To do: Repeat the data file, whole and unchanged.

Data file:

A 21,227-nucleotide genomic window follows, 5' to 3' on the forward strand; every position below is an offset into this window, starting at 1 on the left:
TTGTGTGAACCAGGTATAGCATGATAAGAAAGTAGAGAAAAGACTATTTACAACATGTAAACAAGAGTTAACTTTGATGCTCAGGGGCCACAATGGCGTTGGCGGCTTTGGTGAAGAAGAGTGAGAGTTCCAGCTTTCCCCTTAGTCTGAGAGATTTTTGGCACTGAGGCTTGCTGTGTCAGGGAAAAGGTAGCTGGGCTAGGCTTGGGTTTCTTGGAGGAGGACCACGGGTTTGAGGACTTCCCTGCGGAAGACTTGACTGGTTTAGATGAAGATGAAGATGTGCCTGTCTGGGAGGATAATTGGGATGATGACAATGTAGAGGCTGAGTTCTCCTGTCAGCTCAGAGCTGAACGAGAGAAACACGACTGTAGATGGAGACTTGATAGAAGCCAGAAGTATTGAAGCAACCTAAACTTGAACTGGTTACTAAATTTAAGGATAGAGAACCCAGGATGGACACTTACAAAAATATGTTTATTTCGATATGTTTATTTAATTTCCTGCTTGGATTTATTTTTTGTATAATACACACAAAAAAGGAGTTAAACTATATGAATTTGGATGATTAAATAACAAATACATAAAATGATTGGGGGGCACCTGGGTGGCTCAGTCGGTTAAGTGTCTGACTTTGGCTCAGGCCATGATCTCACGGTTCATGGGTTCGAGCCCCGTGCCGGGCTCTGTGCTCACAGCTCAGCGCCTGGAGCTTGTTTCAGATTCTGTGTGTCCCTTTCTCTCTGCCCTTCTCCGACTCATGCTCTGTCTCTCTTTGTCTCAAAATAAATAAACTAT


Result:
A 21,227-nucleotide genomic window follows, 5' to 3' on the forward strand; every position below is an offset into this window, starting at 1 on the left:
TTGTGTGAACCAGGTATAGCATGATAAGAAAGTAGAGAAAAGACTATTTACAACATGTAAACAAGAGTTAACTTTGATGCTCAGGGGCCACAATGGCGTTGGCGGCTTTGGTGAAGAAGAGTGAGAGTTCCAGCTTTCCCCTTAGTCTGAGAGATTTTTGGCACTGAGGCTTGCTGTGTCAGGGAAAAGGTAGCTGGGCTAGGCTTGGGTTTCTTGGAGGAGGACCACGGGTTTGAGGACTTCCCTGCGGAAGACTTGACTGGTTTAGATGAAGATGAAGATGTGCCTGTCTGGGAGGATAATTGGGATGATGACAATGTAGAGGCTGAGTTCTCCTGTCAGCTCAGAGCTGAACGAGAGAAACACGACTGTAGATGGAGACTTGATAGAAGCCAGAAGTATTGAAGCAACCTAAACTTGAACTGGTTACTAAATTTAAGGATAGAGAACCCAGGATGGACACTTACAAAAATATGTTTATTTCGATATGTTTATTTAATTTCCTGCTTGGATTTATTTTTTGTATAATACACACAAAAAAGGAGTTAAACTATATGAATTTGGATGATTAAATAACAAATACATAAAATGATTGGGGGGCACCTGGGTGGCTCAGTCGGTTAAGTGTCTGACTTTGGCTCAGGCCATGATCTCACGGTTCATGGGTTCGAGCCCCGTGCCGGGCTCTGTGCTCACAGCTCAGCGCCTGGAGCTTGTTTCAGATTCTGTGTGTCCCTTTCTCTCTGCCCTTCTCCGACTCATGCTCTGTCTCTCTTTGTCTCAAAATAAATAAACTAT